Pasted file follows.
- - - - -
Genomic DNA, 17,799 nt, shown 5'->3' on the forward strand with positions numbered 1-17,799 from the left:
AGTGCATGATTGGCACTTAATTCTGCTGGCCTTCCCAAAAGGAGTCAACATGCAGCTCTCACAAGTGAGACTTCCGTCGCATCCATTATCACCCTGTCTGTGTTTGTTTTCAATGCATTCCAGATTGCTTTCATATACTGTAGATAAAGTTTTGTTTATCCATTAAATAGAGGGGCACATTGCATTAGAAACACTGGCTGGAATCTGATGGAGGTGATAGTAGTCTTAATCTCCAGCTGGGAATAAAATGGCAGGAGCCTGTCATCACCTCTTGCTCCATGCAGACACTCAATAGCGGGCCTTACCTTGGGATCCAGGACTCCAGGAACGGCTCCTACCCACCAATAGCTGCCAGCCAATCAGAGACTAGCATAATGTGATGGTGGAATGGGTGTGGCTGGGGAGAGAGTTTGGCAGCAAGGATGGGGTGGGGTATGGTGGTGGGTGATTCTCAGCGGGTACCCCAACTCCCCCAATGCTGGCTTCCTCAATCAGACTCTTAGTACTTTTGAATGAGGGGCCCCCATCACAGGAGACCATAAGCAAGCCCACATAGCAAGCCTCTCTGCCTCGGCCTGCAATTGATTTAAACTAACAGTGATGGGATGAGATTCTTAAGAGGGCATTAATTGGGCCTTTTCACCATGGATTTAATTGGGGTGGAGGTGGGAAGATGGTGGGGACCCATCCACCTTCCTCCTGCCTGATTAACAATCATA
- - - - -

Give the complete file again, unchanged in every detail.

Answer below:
Genomic DNA, 17,799 nt, shown 5'->3' on the forward strand with positions numbered 1-17,799 from the left:
AGTGCATGATTGGCACTTAATTCTGCTGGCCTTCCCAAAAGGAGTCAACATGCAGCTCTCACAAGTGAGACTTCCGTCGCATCCATTATCACCCTGTCTGTGTTTGTTTTCAATGCATTCCAGATTGCTTTCATATACTGTAGATAAAGTTTTGTTTATCCATTAAATAGAGGGGCACATTGCATTAGAAACACTGGCTGGAATCTGATGGAGGTGATAGTAGTCTTAATCTCCAGCTGGGAATAAAATGGCAGGAGCCTGTCATCACCTCTTGCTCCATGCAGACACTCAATAGCGGGCCTTACCTTGGGATCCAGGACTCCAGGAACGGCTCCTACCCACCAATAGCTGCCAGCCAATCAGAGACTAGCATAATGTGATGGTGGAATGGGTGTGGCTGGGGAGAGAGTTTGGCAGCAAGGATGGGGTGGGGTATGGTGGTGGGTGATTCTCAGCGGGTACCCCAACTCCCCCAATGCTGGCTTCCTCAATCAGACTCTTAGTACTTTTGAATGAGGGGCCCCCATCACAGGAGACCATAAGCAAGCCCACATAGCAAGCCTCTCTGCCTCGGCCTGCAATTGATTTAAACTAACAGTGATGGGATGAGATTCTTAAGAGGGCATTAATTGGGCCTTTTCACCATGGATTTAATTGGGGTGGAGGTGGGAAGATGGTGGGGACCCATCCACCTTCCTCCTGCCTGATTAACAATCATA